We need to get as many people as possible to the PSC meeting tomorrow as possible. Please come.

It would also be appropriate to get in touch with as many PSC commissioners via email, fax or preferably phone as you can. Or to leave messages with the commission. And to call those who you feel might have influence with the commission staff or commissioners. (http://www.lpsc.org/)

It should be noted that the people of Lafayette approved this by an overwhelming 24 points, 62 to 38 percent, that the PSC exists to protect the public consumer, NOT private out-of-state corporations, and that LUS and the city have been the honest players in this game, making and sticking by compromises that the corporations have consistently tried to alter to their advantage. Finally in this time of tragedy and recovery we most definitely do not need the PSC coming in and restricting our freedom and flexibility to provide the most advanced services at the best possible price to our old and new citizens. BellSouth and Cox demonstrate their continued and appalling self-interest in this time of tragedy by continuing to lobby for their private advantage. It’s time for all this to end. We need to show up to demonstrate the depth of public support for Lafayette.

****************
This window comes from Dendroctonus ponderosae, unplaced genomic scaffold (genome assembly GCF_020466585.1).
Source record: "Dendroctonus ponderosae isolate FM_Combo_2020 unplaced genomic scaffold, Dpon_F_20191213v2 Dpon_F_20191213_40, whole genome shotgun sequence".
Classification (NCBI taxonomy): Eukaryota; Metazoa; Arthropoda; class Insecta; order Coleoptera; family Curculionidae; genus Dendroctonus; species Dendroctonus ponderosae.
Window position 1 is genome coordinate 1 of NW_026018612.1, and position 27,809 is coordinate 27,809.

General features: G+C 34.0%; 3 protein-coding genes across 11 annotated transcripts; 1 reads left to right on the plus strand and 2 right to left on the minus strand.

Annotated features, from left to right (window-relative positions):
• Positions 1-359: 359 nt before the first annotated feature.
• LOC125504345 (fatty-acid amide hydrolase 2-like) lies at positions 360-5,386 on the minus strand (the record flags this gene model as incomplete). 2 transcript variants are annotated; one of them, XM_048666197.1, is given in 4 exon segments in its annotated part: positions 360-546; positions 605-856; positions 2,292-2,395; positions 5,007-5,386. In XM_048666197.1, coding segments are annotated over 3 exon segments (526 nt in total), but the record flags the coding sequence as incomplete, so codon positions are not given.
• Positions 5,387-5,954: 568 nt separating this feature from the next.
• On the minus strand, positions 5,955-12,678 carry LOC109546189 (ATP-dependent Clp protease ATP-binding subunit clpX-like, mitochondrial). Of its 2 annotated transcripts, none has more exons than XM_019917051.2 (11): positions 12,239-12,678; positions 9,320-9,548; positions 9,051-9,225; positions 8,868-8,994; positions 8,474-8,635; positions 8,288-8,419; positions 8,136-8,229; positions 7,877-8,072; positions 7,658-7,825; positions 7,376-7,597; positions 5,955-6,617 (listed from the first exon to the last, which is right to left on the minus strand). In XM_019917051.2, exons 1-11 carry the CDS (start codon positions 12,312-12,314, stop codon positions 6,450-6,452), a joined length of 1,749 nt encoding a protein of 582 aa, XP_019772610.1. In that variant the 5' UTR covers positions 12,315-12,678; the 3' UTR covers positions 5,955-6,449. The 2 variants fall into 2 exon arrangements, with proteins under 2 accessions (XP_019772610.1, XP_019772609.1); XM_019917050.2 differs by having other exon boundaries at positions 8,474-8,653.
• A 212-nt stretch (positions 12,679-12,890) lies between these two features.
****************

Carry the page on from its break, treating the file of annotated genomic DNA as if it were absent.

No “Private” Service Commission Rally
When: Wednesday September 14th, 8:00 AM
Where: Galvez Building, Natchez Room, 602 North Fifth, Baton Rouge

(Bring your fiber buttons and any other signs of support)

Please redistribute widely

“Rebuilt New Orleans could be cutting edge”

In one of those perverse moments that seem to accompany great disasters BellSouth is now hinting that it might rebuild New Orleans’ aging copper plant with new, state of the art, fiber.

Assuming New Orleans rises again, a city rebuilt from the ground up could boast the best voice, data and video communications infrastructure in the nation, says Bill Smith, BellSouth’s chief technology officer…

To turn New Orleans into a state-of-the-art showcase, BellSouth would have to replace its 120-year-old copper phone wire with sleek fiber-optic lines that have far more capacity. Fiber offers mind-bending speeds on the Internet — 100 megabits per second or more. Copper delivers a fraction of that.